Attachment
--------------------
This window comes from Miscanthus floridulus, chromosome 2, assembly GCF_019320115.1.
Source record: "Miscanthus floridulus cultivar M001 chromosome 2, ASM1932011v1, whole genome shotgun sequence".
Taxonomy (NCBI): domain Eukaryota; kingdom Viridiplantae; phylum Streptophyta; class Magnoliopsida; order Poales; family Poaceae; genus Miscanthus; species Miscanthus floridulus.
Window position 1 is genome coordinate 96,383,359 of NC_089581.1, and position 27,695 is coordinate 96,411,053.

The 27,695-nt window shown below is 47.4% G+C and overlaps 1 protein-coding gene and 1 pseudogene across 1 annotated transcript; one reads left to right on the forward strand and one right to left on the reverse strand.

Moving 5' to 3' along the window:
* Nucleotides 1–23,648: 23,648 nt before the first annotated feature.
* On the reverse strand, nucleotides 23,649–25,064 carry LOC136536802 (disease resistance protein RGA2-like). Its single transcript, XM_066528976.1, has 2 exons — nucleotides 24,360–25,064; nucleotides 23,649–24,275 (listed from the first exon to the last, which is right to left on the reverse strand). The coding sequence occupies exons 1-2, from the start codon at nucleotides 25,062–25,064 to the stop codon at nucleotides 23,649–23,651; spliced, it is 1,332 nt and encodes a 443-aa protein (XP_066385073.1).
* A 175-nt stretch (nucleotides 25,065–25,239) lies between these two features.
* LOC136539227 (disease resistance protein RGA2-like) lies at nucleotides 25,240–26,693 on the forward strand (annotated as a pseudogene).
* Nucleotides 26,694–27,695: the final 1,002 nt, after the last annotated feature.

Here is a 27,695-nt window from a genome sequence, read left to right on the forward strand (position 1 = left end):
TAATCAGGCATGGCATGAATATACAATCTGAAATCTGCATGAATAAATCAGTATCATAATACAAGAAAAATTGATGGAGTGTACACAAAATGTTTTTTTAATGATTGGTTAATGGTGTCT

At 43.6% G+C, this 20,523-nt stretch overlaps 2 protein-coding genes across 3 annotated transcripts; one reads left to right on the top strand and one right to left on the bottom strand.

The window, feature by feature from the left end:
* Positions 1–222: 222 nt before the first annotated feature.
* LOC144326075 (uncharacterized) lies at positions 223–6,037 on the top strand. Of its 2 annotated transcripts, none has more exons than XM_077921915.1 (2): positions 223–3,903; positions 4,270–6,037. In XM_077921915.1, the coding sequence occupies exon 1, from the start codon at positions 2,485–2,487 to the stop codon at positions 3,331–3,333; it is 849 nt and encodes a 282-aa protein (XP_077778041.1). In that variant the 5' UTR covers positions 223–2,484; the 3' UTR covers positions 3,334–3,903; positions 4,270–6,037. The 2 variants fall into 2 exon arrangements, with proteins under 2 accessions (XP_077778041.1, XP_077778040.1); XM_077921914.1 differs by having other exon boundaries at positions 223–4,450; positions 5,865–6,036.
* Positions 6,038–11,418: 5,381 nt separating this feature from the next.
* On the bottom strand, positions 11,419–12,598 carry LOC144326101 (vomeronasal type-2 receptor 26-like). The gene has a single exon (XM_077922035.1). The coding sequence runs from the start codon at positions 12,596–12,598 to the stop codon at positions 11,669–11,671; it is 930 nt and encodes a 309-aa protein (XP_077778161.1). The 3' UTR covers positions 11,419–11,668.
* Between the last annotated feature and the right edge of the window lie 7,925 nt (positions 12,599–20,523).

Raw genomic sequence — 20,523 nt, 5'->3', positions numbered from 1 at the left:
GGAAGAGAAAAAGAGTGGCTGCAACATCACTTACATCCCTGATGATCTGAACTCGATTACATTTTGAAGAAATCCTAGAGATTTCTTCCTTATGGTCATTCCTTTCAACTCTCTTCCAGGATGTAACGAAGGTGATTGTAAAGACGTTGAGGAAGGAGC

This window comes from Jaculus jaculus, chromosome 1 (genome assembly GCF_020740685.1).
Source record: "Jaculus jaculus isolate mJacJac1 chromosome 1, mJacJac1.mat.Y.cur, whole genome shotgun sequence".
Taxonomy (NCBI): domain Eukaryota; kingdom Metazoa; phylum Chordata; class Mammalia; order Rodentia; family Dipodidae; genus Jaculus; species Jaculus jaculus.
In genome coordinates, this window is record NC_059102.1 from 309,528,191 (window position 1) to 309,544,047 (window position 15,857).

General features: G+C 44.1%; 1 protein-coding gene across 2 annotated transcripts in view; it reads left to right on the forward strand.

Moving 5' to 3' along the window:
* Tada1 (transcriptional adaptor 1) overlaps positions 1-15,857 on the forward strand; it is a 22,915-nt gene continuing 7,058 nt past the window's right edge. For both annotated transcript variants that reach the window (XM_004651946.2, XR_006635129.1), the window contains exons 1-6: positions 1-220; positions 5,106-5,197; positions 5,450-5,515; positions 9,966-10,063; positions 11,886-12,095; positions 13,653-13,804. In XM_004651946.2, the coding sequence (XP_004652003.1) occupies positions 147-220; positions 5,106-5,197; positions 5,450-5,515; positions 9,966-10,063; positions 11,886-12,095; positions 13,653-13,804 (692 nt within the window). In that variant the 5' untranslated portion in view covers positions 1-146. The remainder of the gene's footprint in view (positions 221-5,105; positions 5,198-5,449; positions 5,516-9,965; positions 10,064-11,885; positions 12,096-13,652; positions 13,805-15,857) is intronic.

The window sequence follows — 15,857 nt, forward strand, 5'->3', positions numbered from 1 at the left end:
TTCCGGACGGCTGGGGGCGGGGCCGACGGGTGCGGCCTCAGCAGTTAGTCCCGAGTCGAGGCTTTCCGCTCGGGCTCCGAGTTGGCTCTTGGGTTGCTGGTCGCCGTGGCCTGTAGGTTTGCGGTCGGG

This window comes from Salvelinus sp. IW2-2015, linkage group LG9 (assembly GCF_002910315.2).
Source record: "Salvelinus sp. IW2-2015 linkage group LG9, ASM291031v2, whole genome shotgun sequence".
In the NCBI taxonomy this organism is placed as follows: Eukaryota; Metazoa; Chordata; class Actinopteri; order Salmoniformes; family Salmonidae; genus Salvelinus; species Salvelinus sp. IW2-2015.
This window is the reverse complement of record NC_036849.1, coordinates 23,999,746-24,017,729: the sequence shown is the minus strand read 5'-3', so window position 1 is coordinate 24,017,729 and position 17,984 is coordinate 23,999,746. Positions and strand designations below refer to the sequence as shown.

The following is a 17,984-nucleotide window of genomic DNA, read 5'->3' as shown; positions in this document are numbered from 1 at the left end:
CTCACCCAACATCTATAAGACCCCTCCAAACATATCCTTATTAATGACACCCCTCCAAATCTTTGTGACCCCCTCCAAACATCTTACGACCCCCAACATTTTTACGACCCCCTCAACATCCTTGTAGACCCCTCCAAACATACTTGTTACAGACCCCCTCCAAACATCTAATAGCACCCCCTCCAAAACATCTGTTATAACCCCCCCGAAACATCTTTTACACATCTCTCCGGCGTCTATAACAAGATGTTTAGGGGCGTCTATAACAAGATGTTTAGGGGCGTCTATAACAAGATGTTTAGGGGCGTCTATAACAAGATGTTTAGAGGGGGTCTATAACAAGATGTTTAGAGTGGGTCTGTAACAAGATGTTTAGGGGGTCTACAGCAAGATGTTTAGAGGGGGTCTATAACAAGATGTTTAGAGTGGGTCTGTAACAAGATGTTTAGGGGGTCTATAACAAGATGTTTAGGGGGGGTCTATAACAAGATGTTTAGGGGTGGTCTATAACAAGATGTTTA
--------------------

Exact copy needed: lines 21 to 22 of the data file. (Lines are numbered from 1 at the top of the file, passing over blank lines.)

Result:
Raw genomic sequence — 20,523 nt, 5'->3', positions numbered from 1 at the left:
GGAAGAGAAAAAGAGTGGCTGCAACATCACTTACATCCCTGATGATCTGAACTCGATTACATTTTGAAGAAATCCTAGAGATTTCTTCCTTATGGTCATTCCTTTCAACTCTCTTCCAGGATGTAACGAAGGTGATTGTAAAGACGTTGAGGAAGGAGC